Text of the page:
Lauren transitioned from TSW sufferer to TSW carer in short order and both these experiences have given her a unique insight into the condition, and how it can be supported and treated. In her personal series, Lauren gives an insight into how hard TSW can be for both sufferer and their carer, explaining how she recovered and now cares for her brother as he makes a similar withdrawal journey.

What is Topical Steroid Withdrawal?

Topical Steroid Withdrawal (TSW), also known as Red Skin Syndrome, is an often misunderstood and misdiagnosed condition. Many doctors and dermatologists in the UK and across the world do not recognise it and don’t know how to manage, diagnose, or offer the correct course of action for it. TSW can be caused by use of steroid medication that are used to treat and manage the symptoms of eczema and other skin conditions. The symptoms can be misinterpreted as “severe” or “worsening” eczema, which is the key issue identifying and differentiating the condition.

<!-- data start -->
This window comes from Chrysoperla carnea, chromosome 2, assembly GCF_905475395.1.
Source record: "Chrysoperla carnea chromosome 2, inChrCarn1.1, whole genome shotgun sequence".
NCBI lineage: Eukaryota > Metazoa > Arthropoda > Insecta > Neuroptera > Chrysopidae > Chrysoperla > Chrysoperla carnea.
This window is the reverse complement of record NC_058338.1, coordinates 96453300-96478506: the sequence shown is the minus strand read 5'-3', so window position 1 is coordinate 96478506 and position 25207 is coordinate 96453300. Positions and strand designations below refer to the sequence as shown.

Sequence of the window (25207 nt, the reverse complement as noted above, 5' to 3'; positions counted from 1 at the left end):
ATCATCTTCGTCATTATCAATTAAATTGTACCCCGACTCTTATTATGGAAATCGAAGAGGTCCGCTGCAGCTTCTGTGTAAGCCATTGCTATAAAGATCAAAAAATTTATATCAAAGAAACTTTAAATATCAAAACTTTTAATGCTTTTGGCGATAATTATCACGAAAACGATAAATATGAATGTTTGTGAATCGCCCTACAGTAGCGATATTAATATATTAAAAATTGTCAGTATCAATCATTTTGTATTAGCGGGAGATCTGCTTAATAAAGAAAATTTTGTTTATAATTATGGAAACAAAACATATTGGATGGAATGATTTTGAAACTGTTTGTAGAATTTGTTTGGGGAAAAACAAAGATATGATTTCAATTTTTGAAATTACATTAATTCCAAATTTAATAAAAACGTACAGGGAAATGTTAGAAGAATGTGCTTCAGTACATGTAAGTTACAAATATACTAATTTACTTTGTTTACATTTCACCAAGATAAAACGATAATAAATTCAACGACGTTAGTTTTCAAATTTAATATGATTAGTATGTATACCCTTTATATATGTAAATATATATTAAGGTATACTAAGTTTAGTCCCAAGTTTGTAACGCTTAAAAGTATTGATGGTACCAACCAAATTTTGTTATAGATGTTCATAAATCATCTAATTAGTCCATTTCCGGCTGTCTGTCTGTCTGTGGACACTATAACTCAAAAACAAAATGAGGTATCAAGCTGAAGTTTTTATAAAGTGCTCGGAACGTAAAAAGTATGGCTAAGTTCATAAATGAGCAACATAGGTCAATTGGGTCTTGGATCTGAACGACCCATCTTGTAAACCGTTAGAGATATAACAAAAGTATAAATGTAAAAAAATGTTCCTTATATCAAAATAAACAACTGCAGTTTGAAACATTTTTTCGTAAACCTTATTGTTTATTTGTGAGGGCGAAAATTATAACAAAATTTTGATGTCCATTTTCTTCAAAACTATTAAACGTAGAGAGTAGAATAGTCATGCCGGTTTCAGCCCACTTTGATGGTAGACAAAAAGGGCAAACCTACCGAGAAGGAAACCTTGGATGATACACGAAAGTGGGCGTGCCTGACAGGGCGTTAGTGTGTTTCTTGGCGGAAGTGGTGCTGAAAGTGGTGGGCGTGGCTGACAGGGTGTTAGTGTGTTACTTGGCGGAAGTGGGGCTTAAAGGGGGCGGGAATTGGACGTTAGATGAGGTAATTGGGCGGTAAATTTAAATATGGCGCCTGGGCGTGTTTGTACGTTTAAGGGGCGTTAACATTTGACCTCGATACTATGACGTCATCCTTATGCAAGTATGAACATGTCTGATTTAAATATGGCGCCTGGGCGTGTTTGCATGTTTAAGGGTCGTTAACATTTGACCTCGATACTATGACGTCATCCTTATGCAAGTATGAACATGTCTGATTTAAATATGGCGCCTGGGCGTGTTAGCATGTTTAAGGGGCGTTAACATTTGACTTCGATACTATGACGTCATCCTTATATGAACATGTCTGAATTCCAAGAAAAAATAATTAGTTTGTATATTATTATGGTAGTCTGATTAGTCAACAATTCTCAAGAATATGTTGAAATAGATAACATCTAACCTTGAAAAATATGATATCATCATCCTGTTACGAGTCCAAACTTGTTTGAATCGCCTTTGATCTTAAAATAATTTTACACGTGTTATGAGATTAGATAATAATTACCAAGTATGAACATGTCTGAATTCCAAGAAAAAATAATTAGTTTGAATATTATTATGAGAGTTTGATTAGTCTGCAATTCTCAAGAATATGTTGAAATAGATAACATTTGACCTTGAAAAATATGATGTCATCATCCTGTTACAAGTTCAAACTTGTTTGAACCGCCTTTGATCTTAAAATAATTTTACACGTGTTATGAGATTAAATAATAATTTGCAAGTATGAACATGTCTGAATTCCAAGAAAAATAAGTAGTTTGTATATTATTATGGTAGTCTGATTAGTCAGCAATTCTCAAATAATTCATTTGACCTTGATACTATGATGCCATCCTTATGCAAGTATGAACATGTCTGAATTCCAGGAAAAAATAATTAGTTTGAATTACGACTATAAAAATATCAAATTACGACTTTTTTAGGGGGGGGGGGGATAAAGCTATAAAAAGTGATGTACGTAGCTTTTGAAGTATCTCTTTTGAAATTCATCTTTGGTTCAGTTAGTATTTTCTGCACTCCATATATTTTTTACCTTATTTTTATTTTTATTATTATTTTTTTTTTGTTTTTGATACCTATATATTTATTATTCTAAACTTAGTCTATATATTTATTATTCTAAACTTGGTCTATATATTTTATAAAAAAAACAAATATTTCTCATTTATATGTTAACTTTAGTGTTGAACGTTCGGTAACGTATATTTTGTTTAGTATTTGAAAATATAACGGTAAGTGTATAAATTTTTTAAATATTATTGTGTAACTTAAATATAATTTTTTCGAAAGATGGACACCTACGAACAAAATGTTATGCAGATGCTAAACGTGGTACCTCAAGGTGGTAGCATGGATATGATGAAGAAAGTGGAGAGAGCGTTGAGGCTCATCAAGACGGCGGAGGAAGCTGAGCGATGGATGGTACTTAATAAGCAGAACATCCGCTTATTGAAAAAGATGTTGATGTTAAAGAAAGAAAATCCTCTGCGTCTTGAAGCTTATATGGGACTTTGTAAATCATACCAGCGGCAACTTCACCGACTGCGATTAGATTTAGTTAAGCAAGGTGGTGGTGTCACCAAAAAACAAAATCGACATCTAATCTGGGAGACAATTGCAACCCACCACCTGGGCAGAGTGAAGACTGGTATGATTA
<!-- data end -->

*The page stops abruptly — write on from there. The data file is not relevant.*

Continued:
What is TSW?

What are steroids? 

Topical corticosteroids (TCS) have been used in the treatment of eczema for over 50 years and can be offered in the form of a cream, ointment, oil, gel, lotions, even shampoos. They work directly with the body to reduce inflammation, and are meant to be similar to corticosteroids made by the adrenal glands in the body.